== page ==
Michael Porter argues that high value for patients rather than cost minimization should become the objective of every healthcare organization. Healthcare treatments are not simple but complex products and each treatment involves a number of actors. Thus, the overall value is determined by the ability of different actors to work efficiently with each other and each process in the overall treatment plan has a material effect on the final outcome. Including amenities in the overall treatment plan will not only positively impact the patients’ progress by putting them in a relaxed environment but may even save in treatment costs through speedier recovery. One of the ways to reduce costs and improve value at the same time is to spend more on some services to reduce the need for others, according to Michael Porter. It is possible that the addition of amenities may enable the healthcare organizations to reduce the need of other services such as psychological counseling of nervous patients.
The world has been changing rapidly due to forces of globalization and marketers including those in the healthcare industry cannot afford to ignore the emerging trends to protect or even improve their competitiveness. First of all, the competition has increased due to lower barriers to entry including restrictions on foreign direct investments which means customers have more choices now. Second, the average income levels have been increasing and thus, customers have higher expectations and many are even willing to pay higher for improved experiences. These emerging trends have even forced companies to view themselves in new ways. Car companies don’t view themselves as selling cars but instead transportation solutions and telecommunication companies do not view themselves as the seller of cell phones but communication solutions. Similarly, healthcare organizations will also come to be seen as, if they are not already, as the provider of health and wellness solutions instead of treatment facilities.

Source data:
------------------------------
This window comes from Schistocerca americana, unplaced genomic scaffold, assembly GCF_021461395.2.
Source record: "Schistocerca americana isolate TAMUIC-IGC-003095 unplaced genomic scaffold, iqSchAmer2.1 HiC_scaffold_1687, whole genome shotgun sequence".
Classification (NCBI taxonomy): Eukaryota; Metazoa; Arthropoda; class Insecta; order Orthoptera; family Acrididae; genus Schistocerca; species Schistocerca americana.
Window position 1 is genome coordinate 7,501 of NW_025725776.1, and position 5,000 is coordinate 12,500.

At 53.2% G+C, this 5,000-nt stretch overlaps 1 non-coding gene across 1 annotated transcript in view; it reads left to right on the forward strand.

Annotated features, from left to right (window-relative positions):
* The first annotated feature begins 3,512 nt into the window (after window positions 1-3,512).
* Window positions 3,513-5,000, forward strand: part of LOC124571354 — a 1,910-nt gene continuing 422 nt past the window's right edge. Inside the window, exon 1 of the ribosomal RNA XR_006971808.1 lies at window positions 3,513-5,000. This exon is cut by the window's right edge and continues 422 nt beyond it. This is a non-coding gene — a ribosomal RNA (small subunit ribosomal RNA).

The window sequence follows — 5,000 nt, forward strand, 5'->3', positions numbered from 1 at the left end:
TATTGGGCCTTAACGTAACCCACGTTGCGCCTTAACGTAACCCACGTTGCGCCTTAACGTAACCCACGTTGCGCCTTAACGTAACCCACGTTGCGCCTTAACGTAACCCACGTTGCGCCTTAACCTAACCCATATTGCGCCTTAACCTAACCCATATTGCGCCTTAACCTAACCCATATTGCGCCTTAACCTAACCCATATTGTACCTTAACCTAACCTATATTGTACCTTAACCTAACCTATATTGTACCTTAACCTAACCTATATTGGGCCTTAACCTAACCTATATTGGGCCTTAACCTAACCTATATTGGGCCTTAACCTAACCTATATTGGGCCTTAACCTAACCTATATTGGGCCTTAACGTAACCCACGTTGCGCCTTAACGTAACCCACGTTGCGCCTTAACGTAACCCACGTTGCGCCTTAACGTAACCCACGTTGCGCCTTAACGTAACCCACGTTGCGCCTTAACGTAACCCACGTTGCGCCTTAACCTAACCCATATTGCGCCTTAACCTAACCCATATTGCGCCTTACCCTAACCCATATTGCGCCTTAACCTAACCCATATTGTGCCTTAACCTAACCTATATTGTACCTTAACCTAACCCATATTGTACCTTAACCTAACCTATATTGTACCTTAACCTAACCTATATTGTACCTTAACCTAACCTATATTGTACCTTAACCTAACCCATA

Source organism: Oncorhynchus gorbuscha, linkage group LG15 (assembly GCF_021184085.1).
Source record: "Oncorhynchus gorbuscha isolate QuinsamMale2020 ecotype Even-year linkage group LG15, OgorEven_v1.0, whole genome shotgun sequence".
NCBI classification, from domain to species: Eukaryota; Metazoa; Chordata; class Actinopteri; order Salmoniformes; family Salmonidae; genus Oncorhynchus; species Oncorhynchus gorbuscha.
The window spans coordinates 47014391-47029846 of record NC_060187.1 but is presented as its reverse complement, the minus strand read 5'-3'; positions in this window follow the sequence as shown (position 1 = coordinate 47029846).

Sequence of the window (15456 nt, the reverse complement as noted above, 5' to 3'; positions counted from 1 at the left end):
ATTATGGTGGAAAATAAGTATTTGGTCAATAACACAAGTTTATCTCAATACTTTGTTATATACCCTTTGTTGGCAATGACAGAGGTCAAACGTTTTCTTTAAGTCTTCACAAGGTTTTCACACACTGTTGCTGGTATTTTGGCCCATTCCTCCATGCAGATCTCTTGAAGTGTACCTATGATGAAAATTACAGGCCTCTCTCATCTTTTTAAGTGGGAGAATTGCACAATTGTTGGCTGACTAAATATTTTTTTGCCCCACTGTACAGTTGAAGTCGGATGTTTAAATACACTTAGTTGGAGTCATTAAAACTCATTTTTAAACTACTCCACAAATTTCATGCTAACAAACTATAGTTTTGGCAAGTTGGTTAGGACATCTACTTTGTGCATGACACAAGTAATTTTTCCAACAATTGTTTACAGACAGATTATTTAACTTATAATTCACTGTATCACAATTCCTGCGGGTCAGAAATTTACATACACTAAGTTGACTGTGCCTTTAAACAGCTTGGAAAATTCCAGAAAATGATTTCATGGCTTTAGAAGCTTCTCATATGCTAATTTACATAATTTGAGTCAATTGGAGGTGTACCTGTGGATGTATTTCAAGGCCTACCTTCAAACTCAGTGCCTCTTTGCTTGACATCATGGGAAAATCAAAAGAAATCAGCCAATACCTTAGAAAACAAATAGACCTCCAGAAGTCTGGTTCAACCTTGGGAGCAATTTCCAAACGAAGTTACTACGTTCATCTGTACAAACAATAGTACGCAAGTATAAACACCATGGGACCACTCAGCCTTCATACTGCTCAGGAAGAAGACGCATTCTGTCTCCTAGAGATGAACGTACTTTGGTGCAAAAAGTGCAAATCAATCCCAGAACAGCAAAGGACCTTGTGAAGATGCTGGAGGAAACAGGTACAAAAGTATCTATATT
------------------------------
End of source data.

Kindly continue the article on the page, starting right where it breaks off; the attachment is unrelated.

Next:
The time is near when every customer will judge the healthcare organization not only on the outcome of the treatment but the entire experience including hospital stay, customer service, and amenities. It is reasonable to assume that amenities will become an essential part of overall healthcare experience because we already know from research studies that customers have started choosing treatment facilities on the basis of amenities, even at the expense of inferior clinical treatment. As more and more healthcare organizations realize that amenities drive up the demand level, they will also add amenities to increase their appeal and gradually amenities will become a standard industry practice.
Anyone who follows news must be aware of the fact that there has been exponential growth in the number of businesses that help customers deal with stress such as massage parlors, spas, therapy services, and even eastern meditation practices such as Yoga. These trends are a realization of the fact that mental wellbeing has serious benefits and stress carries high costs. Healthcare organizations help customers deal with some of the most difficult phases of their lives and it is logical to include amenities in the overall healthcare experience so that the customers stay in a positive state of mind and feel at home.
Michael Porter’s Outcome Measures Hierarchy has three tiers that together determine the value and amenities may play a significant role in the second tier which is concerned with the process of recovery after initial treatment. Amenities may not only help improve the performance of healthcare organizations in the second tier but will even enable customers to return to normal routine quicker.
It is clear that amenities are a valuable part of the overall healthcare experience because they help patients reduce their stress level and feel comfortable. Medical treatments benefit from a positive state of mind, thus, amenities can play a huge role in improving the final outcome. Amenities do not only benefit patients but may also help healthcare organizations improve their competitiveness. Amenities may improve patient volume and lower operating costs through economies of scale.